Last week mortgages benefited from light supply and strong demand from a variety of sources, most notably banks. The previous week's selloff cheapened mortgages up enough to encourage investors to move back into the sector. While mortgages are still on the rich side, the favorable technicals can't be ignored. Also helping has been declining volatility.
As mentioned, the positive tone in the market was set by the noticeable increase in bank activity - finally! JPMorgan says it expects "accelerating demand as bank Treasury portfolios assess the changing market conditions (and improving carry in mortgages as the market sells off and the curve steepens)." At the same time, the technical story in mortgages remains alive and kicking. Originator selling remains fairly light and street inventories are also said to be light. According to Lehman Brothers, carry seems to have potential to dominate again with the Fed anticipated to be on hold through most of 2004. The firm also expects a continued steep yield curve, and the bond market settling into a range.
While the above suggests potential for spread tightening, the sector still has to deal with convexity risk. As a result of higher mortgage rates and a greater proportion of lower coupon mortgages, call risk has increased significantly, says Lehman. According to the firm, "mortgages are unlikely to outperform in a further rally and will potentially suffer in a big downtrade." But maybe not; JPMorgan says the risks in the market have now shifted toward a rally and that mortgages should perform well in a backup.
Over the Wednesday-to-Wednesday period, option-adjusted spreads on 30-year Fannie Mae 5s and 5.5s were three and two basis points tighter, respectively. Meanwhile, 6s and 6.5s were flat to two basis points wider. Also, 15s put in a strong week with bank support tightening spreads eight to ten basis points for 4.5s through 6s.
September prepays slowdown less than expected
Prepayments slowed in September as a result of the summer backup in mortgage rates, however, not to the levels expected. JPMorgan warned that speeds may not decline as much as anticipated as they felt the summer backlog was significant enough to cause a more muted September slowdown.
Bear Stearns also supported this idea, suggesting that the sharp selloff in June sparked a massive rush by borrowers to lock in rates that caused a major pipeline delay. Lehman suggests there was anecdotal evidence of increased mortgage broker solicitations as mortgage rates rose and volume started to fall beginning in June. This could temporarily have slowed the rate of decline in prepayments, said Lehman. The firm also notes the steepening of the yield curve has encouraged fixed-to-ARM refinancings which may also have contributed to the faster speeds.
In comments from FTN Financial Capital Market, Senior Vice President Walt Schmidt noted there was a lesson in this report - that "prepayment risk is still an issue, and may be even more of an issue than investors realize." In particular, investors should be cognizant of the fact that 6.5s and 6s are again in the money, he says.
Fannie Mae 2002 5.5s declined 45% to 26% CPR. Consensus was calling for a 54% slowing to 22% CPR. Meanwhile, 2002 and 2001 6s were predicted to slow about 40% to 40% and 48% CPR, respectively. Instead, the vintages prepaid at 49% and 60% CPR. Also, 6.5s were predicted to slow around 30%; however, they fell about 10% to12% from August's levels. Finally 7% vintages fell 5% to 6% versus expectations of around 15%. The largest percentage declines occurred in 2003 production with 5% coupons falling 30% to 4% CPR, and 5.5s declining 46% to 14% CPR.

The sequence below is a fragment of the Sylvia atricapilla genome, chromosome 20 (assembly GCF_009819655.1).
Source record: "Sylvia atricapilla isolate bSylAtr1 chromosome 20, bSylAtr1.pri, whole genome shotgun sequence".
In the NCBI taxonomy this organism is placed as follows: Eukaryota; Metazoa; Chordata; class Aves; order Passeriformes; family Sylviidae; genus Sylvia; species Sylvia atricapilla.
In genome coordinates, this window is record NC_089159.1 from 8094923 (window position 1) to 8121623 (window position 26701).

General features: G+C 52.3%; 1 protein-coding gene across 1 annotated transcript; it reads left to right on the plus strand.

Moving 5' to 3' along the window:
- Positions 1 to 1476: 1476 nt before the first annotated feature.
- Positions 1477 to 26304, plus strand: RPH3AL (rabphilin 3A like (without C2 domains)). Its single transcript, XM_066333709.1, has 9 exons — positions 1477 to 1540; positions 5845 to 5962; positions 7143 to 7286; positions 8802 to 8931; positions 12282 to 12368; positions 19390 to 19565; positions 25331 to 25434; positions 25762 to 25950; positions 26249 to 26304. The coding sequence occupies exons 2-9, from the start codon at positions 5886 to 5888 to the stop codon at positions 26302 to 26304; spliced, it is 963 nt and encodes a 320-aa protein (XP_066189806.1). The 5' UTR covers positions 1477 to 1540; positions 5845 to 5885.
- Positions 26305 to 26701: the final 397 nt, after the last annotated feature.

Like Fannie Mae, speeds on Ginnie Mae MBS did not fall as much as consensus was predicting for most coupons and vintages. For example, 2002 6s were expected to prepay at 31% CPR, but instead, they came in at 36% CPR. The discrepancy between actual and predicted is even more in the higher coupons. For instance, 2002 7s prepaid at 63% CPR versus expectations of 56% CPR. The table shows prepayments for September for selected 30-year coupons and vintages for all three housing agencies.
Looking ahead to October, Citigroup Global Markets is calling for a 10% to15% drop in aggregate speeds, while JPMorgan anticipates a slowing of 15% to 20%. Lehman suggests that speed declines should be more gradual going forward. Analysts warn, however, that the next two months could be bumpy given the abnormally high count of days for October, followed by an unusually low one for November.
Refi Index surges 20% to 3006
As expected, the Refi Index responded to the decline in rates over the past several weeks. According to the Mortgage Bankers Association (MBA), the Refi Index jumped 20% to 3006 for the week ending Oct. 3. The Purchase Index also was up strongly, gaining 11% to 441. As a percentage of total applications, refis were 55% versus 53.1% in the previous report. The ARM share fell slightly to 22.7% from 23.4%.
For the week ending Oct. 10, mortgage rates reversed on the recent backup, erasing most of the previous week's declines. According to Freddie Mac, the 30-year fixed rate mortgage rate averaged 5.95%, up 18 basis points. This was exactly in line with analysts' expectations. The 15-year fixed-rate mortgage rate reported in at 5.26% versus 5.10% last week, and the one-year ARM fell three basis points to 3.69%.
At current rate levels, Lehman says the Refi Index should fall below 2500 in the coming weeks.